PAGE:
Army hospital helps to draw more psychologists to El Paso
September 13, 2012
William Beaumont Army Medical Center is now part of a multi-institutional collaborative formed to address and improve access to mental health services in the El Paso area.
WBAMC along with the University of Texas at El Paso and Texas Tech University Health Sciences Center at El Paso have formed the new El Paso Psychology Internship Consortium.
The consortium will train at least six students per year as psychologists to provide culturally and linguistically appropriate mental health services in the U.S.-Mexico border region. This year, three of the intern candidates will work in various outpatient settings at WBAMC for one year.
"The U.S. Army is proud to play an integral role in this visionary partnership," said Brig. Gen. Dennis Doyle, commander of William Beaumont Army Medical Center, during an Aug. 24 press conference formally announcing the consortium.
"Opening our doors to share the knowledge of treatment techniques that show success with Soldiers and their families will help to improve regional health options."
Through education and prevention initiatives, the internship consortium is expected to help improve health and promote wellness of the people living in West Texas, Southern New Mexico and Ciudad Juarez, Mexico.
The Hogg Foundation for Mental Health and the Paso del Norte Health Foundation recently award more than $750,000 to UTEP for the formation of a collaborative partnership that will provide internships for doctoral psychology students to complete the year of supervised training required for their degrees.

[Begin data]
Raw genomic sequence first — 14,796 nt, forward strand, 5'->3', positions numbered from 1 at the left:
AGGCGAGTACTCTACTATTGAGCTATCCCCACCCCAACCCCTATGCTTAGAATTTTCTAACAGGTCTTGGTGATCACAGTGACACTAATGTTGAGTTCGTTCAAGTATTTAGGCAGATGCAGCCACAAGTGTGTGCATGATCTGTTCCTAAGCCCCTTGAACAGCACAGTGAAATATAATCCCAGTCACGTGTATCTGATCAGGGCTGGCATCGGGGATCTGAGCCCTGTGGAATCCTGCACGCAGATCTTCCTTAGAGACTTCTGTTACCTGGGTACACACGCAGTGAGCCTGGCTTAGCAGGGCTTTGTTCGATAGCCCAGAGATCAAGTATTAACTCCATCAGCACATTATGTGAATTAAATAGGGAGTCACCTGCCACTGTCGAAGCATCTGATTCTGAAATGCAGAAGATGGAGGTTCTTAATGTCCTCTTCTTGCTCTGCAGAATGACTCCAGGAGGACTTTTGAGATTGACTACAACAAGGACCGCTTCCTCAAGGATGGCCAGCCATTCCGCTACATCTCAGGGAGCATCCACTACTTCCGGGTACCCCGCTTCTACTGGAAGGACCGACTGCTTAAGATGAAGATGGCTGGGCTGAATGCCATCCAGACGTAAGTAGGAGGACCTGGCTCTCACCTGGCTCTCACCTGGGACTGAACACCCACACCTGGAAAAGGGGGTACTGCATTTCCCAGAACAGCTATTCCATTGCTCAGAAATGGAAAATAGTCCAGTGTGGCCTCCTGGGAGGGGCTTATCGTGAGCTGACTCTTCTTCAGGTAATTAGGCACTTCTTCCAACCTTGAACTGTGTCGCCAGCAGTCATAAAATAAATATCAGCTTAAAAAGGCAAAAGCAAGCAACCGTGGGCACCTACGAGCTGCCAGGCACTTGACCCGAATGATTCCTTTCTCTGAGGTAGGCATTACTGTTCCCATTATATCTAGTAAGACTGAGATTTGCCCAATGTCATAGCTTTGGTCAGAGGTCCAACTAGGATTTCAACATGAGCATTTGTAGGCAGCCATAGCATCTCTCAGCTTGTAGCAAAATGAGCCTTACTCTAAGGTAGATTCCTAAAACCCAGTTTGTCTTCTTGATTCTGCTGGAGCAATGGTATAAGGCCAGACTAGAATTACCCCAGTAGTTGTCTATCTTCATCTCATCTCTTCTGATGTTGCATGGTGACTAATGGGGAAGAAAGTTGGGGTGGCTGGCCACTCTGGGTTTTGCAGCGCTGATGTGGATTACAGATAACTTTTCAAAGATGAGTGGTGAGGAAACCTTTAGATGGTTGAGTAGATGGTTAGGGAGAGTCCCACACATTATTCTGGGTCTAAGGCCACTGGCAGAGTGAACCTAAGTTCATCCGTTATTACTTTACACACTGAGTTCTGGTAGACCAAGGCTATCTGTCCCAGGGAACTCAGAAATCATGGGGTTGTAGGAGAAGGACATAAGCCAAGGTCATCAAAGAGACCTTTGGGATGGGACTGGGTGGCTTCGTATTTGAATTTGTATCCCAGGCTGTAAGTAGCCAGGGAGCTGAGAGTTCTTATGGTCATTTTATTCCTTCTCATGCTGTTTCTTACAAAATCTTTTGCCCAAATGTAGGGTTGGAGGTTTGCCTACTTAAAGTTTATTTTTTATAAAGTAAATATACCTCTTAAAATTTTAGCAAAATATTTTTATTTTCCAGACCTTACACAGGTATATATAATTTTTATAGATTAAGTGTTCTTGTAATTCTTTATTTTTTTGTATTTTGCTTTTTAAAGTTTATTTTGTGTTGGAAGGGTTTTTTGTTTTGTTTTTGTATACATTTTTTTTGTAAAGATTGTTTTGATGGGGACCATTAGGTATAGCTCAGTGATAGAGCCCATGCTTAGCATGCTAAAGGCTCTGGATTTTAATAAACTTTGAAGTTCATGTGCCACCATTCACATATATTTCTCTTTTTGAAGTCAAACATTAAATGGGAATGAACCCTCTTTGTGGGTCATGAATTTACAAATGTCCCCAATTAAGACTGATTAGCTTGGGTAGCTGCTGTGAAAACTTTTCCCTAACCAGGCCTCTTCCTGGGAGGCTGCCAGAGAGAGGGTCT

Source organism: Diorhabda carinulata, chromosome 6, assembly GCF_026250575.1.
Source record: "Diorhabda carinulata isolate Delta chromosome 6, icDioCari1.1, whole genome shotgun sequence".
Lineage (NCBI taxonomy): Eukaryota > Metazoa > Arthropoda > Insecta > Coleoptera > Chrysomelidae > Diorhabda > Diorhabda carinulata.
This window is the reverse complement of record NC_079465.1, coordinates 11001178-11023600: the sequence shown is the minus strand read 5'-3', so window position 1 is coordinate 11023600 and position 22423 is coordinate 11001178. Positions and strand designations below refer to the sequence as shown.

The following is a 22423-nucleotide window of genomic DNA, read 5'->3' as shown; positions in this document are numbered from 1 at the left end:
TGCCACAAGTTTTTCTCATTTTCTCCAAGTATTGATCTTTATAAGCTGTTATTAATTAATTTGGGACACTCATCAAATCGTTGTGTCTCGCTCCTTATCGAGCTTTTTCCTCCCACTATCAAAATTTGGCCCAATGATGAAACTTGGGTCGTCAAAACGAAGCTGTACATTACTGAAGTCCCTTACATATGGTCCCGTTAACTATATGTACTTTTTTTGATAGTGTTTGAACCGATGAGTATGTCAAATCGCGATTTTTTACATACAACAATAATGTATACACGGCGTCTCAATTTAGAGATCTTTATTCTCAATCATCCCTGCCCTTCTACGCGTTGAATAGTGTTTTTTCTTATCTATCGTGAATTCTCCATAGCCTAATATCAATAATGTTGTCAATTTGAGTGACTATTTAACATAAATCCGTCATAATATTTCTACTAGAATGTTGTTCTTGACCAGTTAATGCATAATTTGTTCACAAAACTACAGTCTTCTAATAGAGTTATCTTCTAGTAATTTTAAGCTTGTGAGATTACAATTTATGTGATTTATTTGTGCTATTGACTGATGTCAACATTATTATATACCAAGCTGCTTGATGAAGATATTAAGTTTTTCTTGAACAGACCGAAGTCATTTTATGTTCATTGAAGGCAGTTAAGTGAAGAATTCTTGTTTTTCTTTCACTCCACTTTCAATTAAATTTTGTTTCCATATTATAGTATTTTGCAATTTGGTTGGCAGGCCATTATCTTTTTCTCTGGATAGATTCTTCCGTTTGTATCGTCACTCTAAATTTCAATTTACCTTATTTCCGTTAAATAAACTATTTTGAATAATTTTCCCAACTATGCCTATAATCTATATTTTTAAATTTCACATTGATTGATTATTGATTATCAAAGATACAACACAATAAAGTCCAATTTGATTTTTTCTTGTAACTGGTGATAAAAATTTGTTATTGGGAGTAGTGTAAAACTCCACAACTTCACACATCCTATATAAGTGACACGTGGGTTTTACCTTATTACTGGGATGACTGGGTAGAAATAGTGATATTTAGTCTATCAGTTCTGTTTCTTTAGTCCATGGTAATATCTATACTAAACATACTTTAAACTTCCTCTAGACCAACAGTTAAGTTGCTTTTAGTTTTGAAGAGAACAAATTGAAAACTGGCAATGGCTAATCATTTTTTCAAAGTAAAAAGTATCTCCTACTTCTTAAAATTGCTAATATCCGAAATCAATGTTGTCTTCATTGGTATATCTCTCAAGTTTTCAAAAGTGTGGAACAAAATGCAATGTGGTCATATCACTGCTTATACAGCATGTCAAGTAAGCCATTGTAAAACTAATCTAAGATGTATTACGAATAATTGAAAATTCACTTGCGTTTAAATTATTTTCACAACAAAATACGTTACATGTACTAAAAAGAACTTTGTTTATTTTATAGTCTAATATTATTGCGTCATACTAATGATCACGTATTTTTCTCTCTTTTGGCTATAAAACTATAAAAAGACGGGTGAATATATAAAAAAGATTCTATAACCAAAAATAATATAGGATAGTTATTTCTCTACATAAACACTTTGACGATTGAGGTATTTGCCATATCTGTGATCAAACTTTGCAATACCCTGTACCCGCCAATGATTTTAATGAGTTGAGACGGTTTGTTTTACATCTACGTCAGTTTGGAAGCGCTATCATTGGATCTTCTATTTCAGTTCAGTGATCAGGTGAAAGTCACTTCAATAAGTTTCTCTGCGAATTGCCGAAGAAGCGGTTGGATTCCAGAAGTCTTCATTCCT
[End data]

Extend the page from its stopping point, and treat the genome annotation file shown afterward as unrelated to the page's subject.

"Although the El Paso and (southeast) New Mexico area has doctoral level programs, it has long been without an internship training program for doctoral level providers to complete the final requirements for psychologist licensure," said Dr. Yolanda Kraynick, clinical psychologist with WBMAC Department of Behavioral Health. "The multi-institutional collaboration between Texas Tech, UTEP and WBAMC will create such an opportunity."
El Paso lags behind in behavioral health providers. Kraynick noted that large cities in Texas have an average of one psychologist to every 4,000 residents. El Paso has one psychologist for every 17,000 residents.
"Creating the consortium will provide excellent training for our interns and in turn provide the area with highly trained psychologists precisely in a field that is needed for El Paso and its surrounding areas," Kraynick said.
As part of the consortium, students will intern at the UTEP Counseling Center, the WBAMC Department of Behavioral Health and the Department of Psychiatry at TTUHSC at El Paso. Internships at WBAMC will be available in general mental health, post-traumatic stress disorder, substance abuse treatment, traumatic brain injury and depression.
Once the interns have completed their training in the consortium, they can apply for licensure in the states of their choosing.
"Our sincere hope is that they will choose to remain in the area and expect that several will," Kraynick said.
UTEP Associate Provost and Associate Professor of Psychology John Wiebe, Ph.D., the project's director and the consortium's steering committee chair, said the program has the potential to attract psychology interns from some of the best graduate programs in the country. It will also provide an opportunity for those who have left El Paso to pursue a doctoral degree in professional psychology to return, finish their training, and enter the workforce in the border region.
"The growth of Fort Bliss, combined with this increased awareness (of Soldiers' needs), creates a need that is a challenge for our providers to meet," Kraynick said. "With supervision, the interns will be able to assist our Soldiers in completion of their missions, whether it is returning to deployment-ready status or returning home to loved ones."